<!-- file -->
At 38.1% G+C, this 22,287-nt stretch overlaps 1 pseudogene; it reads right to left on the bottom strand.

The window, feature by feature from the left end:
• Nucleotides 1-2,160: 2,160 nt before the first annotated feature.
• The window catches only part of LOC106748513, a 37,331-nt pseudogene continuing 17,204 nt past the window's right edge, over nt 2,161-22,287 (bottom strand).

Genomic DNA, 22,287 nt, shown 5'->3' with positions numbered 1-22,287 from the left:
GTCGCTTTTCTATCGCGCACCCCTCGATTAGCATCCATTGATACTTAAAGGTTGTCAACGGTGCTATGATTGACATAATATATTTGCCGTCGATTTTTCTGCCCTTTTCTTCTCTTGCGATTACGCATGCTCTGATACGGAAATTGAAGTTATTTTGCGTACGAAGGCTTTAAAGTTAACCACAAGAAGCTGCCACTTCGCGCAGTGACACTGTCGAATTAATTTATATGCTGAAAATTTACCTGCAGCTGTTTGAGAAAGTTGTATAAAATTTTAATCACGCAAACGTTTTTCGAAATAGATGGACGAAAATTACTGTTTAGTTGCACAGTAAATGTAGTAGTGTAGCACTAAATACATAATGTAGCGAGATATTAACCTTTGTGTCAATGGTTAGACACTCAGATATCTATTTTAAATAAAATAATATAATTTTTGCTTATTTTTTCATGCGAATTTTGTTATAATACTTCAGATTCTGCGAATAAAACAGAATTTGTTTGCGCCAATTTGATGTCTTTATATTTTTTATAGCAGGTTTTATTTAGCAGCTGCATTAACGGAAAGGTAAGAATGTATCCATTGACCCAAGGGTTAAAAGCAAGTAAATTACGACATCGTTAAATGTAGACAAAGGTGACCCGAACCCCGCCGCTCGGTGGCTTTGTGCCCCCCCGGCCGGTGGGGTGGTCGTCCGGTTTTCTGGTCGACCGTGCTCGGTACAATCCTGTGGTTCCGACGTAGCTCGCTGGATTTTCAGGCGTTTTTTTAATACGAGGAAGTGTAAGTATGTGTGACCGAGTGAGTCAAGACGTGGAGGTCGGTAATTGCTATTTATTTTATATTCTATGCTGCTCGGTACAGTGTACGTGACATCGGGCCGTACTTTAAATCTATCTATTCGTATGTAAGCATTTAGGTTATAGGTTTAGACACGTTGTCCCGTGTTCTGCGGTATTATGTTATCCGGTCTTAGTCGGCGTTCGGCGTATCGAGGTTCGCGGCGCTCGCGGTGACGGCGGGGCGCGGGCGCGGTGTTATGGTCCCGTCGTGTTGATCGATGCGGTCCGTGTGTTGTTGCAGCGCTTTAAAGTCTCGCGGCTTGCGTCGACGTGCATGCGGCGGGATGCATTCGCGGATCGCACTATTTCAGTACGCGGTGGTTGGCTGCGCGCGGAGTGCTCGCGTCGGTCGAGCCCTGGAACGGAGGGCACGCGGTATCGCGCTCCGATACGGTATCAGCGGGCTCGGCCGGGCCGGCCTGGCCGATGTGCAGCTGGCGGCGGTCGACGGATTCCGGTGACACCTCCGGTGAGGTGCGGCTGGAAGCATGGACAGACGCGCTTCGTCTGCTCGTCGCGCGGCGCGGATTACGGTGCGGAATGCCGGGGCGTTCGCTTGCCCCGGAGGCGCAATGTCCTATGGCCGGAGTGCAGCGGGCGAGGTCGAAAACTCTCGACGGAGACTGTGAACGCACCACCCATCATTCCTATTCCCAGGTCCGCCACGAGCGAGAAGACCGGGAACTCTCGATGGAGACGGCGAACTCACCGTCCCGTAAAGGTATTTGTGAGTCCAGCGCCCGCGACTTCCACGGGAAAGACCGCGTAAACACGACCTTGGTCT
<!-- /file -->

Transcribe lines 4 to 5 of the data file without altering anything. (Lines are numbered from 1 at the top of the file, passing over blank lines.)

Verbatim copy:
• The window catches only part of LOC106748513, a 37,331-nt pseudogene continuing 17,204 nt past the window's right edge, over nt 2,161-22,287 (bottom strand).

Genomic DNA, 22,287 nt, shown 5'->3' with positions numbered 1-22,287 from the left: